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History Swings in Southeast Texas Bridge’s Favor

Its restoration rather than rebuild for a unique Texas bridge.

Thu October 31, 2013 - West Edition
Jose D. Enriquez III - BEAUMONT ENTERPRISE


BRIDGE CITY, Texas (AP) It was a bridge, only one of two like it in Texas, slated to be demolished and replaced.

Concerned Orange County residents like Mark Dunn formed a committee — the Bridge City Citizens for Historic Preservation — to help fight for the preservation of Cow Bayou Bridge, which was said to be ahead of its time when completed 72 years ago.

The bridge has been designated as a historical place with the Texas Historical Commission and also has found its place in the National Register of Historic Places.

Most recently, the Texas Transportation Commission allotted $9.5 million for an overhaul to bring the bridge back to complete working order.

“The technology of the bridge back in its day was like a marvel,’’ he told the Beaumont Enterprise. “Only two bridges like it remain in Texas.’’ The other bridge also is in southeast Texas, in Deweyville, but it has to be manually cranked to open. The Cow Bayou bridge operates with a motor.

Dunn said Cow Bayou Bridge is where Bridge City originally got its name.

“The city grew up around that area of the bridge,’’ he said.

To Dunn, however, the bridge is more than just history. It’s a memory.

He said in a September 2009 Enterprise article that, as a child, he “loved to watch the Cow Bayou Swing Bridge on Texas 87 open as a small tugboat, sometimes pulling a barge of shell, passed.’’

“I remember we were always excited to see the bridge open,’’ he said in 2009.

Dunn didn’t like the idea of losing the landmark.

The group received support from preservation societies like the Historic Bridge Foundation. It offered to the committee to be a consulting party of the Section 106 process, which requires “federal agencies to take into account the effects of undertakings on historic properties.’’

Dunn said a huge help came from the foundation, specifically the foundation’s executive director Kitty Henderson, who he said helped emphasize the importance of its historical status to the National Register of Historic Places.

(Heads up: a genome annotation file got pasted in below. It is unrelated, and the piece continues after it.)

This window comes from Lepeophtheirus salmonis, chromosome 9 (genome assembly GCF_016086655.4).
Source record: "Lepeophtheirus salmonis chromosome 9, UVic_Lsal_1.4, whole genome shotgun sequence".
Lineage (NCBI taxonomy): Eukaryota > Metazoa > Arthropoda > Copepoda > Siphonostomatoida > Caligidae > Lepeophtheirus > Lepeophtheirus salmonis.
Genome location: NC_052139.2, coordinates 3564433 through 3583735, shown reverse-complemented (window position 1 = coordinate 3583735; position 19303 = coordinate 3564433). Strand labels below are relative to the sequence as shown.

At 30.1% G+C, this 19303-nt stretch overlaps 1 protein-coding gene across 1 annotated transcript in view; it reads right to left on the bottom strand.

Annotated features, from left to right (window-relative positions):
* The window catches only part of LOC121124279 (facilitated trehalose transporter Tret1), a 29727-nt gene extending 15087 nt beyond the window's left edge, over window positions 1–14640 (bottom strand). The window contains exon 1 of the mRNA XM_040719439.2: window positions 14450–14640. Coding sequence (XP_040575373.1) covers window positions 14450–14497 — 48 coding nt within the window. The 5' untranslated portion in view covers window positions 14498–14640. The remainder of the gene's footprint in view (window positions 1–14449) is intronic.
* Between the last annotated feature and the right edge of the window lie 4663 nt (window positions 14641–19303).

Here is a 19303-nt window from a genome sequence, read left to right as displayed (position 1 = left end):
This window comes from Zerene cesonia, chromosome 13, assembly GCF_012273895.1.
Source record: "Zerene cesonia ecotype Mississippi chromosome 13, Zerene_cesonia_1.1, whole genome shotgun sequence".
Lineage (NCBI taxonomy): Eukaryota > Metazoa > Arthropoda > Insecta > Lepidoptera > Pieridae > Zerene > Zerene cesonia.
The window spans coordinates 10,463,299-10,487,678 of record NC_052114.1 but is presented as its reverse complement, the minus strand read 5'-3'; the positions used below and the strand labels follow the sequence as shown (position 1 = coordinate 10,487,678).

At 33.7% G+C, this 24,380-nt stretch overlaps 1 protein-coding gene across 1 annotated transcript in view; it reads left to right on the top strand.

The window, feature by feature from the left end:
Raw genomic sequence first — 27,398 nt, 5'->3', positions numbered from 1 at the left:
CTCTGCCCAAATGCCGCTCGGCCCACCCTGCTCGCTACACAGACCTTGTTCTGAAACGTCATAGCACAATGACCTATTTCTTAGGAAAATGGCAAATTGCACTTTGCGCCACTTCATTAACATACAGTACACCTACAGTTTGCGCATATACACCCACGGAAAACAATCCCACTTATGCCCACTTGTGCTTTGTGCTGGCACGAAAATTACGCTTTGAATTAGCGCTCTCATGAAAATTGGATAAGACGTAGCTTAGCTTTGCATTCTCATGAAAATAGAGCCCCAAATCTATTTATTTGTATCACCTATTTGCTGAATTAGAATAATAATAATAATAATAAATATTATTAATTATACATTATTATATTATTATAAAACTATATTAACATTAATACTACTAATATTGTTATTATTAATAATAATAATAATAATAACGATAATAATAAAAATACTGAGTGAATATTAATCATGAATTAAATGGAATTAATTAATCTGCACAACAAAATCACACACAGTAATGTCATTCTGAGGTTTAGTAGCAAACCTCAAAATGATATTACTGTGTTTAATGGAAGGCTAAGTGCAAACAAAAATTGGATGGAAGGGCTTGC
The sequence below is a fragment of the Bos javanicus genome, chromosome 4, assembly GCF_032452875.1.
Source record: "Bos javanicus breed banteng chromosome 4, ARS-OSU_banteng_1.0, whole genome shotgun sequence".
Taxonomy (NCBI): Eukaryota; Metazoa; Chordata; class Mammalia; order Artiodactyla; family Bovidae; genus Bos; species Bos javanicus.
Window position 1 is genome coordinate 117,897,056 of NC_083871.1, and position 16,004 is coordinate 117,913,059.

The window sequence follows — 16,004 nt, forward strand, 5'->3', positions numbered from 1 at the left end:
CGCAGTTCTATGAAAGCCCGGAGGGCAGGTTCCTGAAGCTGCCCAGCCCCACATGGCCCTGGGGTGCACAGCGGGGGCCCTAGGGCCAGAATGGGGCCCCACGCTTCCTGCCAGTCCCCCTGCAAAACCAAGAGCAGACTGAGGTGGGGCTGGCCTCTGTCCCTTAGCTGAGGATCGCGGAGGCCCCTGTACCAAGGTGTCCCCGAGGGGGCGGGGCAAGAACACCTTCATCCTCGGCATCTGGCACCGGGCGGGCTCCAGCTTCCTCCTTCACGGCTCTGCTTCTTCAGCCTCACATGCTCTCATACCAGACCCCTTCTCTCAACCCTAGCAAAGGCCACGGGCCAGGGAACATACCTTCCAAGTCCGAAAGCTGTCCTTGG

The bridge stretches alongside Texas 87 and rests on a concrete pier. It pivots 90 degrees to allow watercraft to pass on either side.

“This project has been in the planning stages for some time now,’’ said Tucker Ferguson, district engineer of the Beaumont District of Texas Department of Transportation. “It’s a historic bridge, so it was important that this be a restoration project instead of a rebuild.’’

The last time it was operated as a swing bridge was in 2003. The renovations, which will begin at the end of the year, are expected to be completed by 2015.

According to an application to the National Register of Historic Places, the bridge qualified for designation under the engineering significance: “Property embodies the distinctive characteristics of a type, period or method of construction or represents the work of a master, or possesses high artistic values, or represents a significant and distinguishable entity whose components lack individual distinction.’’

The bridge was modeled after the Deweyville Bridge, now the “Texas 12 Sabine River Bridge.’’

The Bridge City Citizens for Historic Preservation has disbanded since the bridge’s addition to the historic places list. Dunn said all they wanted to do was educate the public.

“A lot of people didn’t really have any idea what the significance of the bridge was,’’ he said of Cow Bayou Bridge. “Both of our bridges are namesake bridges with the historical registry.’’

The bridge will be remodeled and renovated down to the last button in the wheelhouse.

Dunn said the bridge will look like it did when it was completed in 1941 despite minor damage it received in Hurricane Ike.




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